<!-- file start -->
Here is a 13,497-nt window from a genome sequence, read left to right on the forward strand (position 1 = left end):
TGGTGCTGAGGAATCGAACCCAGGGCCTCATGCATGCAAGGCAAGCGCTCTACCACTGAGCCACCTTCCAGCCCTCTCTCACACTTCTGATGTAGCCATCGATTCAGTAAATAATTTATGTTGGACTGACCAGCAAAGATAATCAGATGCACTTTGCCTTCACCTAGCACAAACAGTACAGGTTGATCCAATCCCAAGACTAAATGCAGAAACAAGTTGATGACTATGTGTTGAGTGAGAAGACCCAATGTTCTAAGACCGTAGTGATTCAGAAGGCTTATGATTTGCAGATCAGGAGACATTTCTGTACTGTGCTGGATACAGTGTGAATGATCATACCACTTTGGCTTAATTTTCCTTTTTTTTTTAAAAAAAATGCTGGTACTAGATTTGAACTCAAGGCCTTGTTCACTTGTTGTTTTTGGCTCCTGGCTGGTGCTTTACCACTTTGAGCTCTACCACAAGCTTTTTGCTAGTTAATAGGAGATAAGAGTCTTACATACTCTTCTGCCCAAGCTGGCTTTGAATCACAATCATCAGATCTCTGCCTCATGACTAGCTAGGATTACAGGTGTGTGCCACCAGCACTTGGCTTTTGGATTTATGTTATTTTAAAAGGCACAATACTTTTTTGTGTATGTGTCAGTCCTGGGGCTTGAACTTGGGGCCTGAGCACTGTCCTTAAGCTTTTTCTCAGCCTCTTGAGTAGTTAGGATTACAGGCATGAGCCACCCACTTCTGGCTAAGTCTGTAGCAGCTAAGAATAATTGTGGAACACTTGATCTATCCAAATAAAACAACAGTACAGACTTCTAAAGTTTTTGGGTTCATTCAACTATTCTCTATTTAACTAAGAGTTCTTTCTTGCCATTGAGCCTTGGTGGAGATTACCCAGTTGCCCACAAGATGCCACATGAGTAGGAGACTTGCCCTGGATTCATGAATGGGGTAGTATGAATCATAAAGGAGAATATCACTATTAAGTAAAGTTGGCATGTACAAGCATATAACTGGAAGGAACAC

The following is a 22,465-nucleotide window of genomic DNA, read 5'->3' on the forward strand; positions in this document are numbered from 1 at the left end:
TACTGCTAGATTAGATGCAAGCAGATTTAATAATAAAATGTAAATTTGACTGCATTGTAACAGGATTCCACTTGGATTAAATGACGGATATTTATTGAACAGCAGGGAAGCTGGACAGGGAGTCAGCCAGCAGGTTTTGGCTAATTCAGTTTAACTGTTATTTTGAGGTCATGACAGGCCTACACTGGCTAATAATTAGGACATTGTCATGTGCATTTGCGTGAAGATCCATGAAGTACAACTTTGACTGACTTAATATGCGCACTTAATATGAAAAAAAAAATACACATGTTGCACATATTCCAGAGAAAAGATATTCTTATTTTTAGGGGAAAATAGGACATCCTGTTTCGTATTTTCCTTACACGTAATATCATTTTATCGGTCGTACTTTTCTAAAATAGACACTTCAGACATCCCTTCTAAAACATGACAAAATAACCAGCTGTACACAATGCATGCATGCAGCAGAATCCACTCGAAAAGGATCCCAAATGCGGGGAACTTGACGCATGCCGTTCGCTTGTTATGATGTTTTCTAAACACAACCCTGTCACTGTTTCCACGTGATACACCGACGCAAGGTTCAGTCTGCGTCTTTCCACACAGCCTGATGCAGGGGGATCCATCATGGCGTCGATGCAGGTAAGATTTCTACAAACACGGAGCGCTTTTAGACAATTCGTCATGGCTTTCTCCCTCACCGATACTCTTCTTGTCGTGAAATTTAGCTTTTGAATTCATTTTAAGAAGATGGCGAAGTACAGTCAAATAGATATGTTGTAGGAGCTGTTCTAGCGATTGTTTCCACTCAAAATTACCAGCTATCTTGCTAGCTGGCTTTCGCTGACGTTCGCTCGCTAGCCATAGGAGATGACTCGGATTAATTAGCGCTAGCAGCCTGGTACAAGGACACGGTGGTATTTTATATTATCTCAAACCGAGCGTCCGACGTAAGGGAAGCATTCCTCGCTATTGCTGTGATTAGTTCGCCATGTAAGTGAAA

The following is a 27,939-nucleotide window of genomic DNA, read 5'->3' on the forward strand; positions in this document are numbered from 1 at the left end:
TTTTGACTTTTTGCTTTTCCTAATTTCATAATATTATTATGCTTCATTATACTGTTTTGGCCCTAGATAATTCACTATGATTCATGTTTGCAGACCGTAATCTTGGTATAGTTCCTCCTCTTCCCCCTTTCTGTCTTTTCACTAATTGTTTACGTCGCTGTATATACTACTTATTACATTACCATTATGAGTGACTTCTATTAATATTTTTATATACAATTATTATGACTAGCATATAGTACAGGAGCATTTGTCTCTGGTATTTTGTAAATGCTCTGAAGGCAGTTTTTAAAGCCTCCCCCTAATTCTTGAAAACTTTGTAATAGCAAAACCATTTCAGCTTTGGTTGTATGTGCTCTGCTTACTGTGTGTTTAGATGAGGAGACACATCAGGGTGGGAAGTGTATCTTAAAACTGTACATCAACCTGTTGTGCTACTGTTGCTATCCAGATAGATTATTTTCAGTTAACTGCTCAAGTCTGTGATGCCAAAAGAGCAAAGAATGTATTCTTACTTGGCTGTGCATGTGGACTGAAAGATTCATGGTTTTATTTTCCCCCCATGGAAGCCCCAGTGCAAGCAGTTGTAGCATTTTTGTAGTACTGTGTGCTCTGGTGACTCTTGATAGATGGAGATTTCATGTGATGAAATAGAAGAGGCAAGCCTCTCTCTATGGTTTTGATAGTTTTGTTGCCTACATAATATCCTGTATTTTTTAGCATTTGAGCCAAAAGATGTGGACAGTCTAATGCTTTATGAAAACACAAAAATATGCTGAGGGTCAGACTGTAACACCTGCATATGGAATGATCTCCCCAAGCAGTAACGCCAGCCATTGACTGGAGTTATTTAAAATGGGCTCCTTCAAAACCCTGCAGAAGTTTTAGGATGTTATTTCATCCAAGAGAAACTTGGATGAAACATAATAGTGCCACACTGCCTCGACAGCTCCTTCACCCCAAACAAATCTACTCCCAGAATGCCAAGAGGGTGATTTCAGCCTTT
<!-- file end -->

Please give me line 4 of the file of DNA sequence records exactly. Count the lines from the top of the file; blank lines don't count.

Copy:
TACTGCTAGATTAGATGCAAGCAGATTTAATAATAAAATGTAAATTTGACTGCATTGTAACAGGATTCCACTTGGATTAAATGACGGATATTTATTGAACAGCAGGGAAGCTGGACAGGGAGTCAGCCAGCAGGTTTTGGCTAATTCAGTTTAACTGTTATTTTGAGGTCATGACAGGCCTACACTGGCTAATAATTAGGACATTGTCATGTGCATTTGCGTGAAGATCCATGAAGTACAACTTTGACTGACTTAATATGCGCACTTAATATGAAAAAAAAAATACACATGTTGCACATATTCCAGAGAAAAGATATTCTTATTTTTAGGGGAAAATAGGACATCCTGTTTCGTATTTTCCTTACACGTAATATCATTTTATCGGTCGTACTTTTCTAAAATAGACACTTCAGACATCCCTTCTAAAACATGACAAAATAACCAGCTGTACACAATGCATGCATGCAGCAGAATCCACTCGAAAAGGATCCCAAATGCGGGGAACTTGACGCATGCCGTTCGCTTGTTATGATGTTTTCTAAACACAACCCTGTCACTGTTTCCACGTGATACACCGACGCAAGGTTCAGTCTGCGTCTTTCCACACAGCCTGATGCAGGGGGATCCATCATGGCGTCGATGCAGGTAAGATTTCTACAAACACGGAGCGCTTTTAGACAATTCGTCATGGCTTTCTCCCTCACCGATACTCTTCTTGTCGTGAAATTTAGCTTTTGAATTCATTTTAAGAAGATGGCGAAGTACAGTCAAATAGATATGTTGTAGGAGCTGTTCTAGCGATTGTTTCCACTCAAAATTACCAGCTATCTTGCTAGCTGGCTTTCGCTGACGTTCGCTCGCTAGCCATAGGAGATGACTCGGATTAATTAGCGCTAGCAGCCTGGTACAAGGACACGGTGGTATTTTATATTATCTCAAACCGAGCGTCCGACGTAAGGGAAGCATTCCTCGCTATTGCTGTGATTAGTTCGCCATGTAAGTGAAA